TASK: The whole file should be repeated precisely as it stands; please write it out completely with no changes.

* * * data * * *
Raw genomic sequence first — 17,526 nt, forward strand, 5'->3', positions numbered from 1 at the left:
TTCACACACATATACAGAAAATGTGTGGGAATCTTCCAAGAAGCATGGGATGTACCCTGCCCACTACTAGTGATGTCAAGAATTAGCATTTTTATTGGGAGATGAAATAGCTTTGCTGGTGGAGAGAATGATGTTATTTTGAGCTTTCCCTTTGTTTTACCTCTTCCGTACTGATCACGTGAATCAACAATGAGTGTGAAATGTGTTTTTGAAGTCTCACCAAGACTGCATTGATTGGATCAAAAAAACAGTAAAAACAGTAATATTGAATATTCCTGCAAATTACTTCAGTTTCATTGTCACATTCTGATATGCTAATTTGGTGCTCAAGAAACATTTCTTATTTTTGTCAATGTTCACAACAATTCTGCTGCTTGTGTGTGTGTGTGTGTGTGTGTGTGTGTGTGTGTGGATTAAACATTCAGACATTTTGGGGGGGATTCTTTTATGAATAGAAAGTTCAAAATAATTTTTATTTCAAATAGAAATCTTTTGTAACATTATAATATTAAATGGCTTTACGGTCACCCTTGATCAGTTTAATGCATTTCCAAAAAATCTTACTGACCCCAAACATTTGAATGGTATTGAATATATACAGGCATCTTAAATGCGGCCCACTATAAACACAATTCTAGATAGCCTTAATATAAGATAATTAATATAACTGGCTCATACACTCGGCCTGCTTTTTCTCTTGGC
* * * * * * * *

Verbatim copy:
Raw genomic sequence first — 17,526 nt, forward strand, 5'->3', positions numbered from 1 at the left:
TTCACACACATATACAGAAAATGTGTGGGAATCTTCCAAGAAGCATGGGATGTACCCTGCCCACTACTAGTGATGTCAAGAATTAGCATTTTTATTGGGAGATGAAATAGCTTTGCTGGTGGAGAGAATGATGTTATTTTGAGCTTTCCCTTTGTTTTACCTCTTCCGTACTGATCACGTGAATCAACAATGAGTGTGAAATGTGTTTTTGAAGTCTCACCAAGACTGCATTGATTGGATCAAAAAAACAGTAAAAACAGTAATATTGAATATTCCTGCAAATTACTTCAGTTTCATTGTCACATTCTGATATGCTAATTTGGTGCTCAAGAAACATTTCTTATTTTTGTCAATGTTCACAACAATTCTGCTGCTTGTGTGTGTGTGTGTGTGTGTGTGTGTGTGTGTGTGGATTAAACATTCAGACATTTTGGGGGGGATTCTTTTATGAATAGAAAGTTCAAAATAATTTTTATTTCAAATAGAAATCTTTTGTAACATTATAATATTAAATGGCTTTACGGTCACCCTTGATCAGTTTAATGCATTTCCAAAAAATCTTACTGACCCCAAACATTTGAATGGTATTGAATATATACAGGCATCTTAAATGCGGCCCACTATAAACACAATTCTAGATAGCCTTAATATAAGATAATTAATATAACTGGCTCATACACTCGGCCTGCTTTTTCTCTTGGC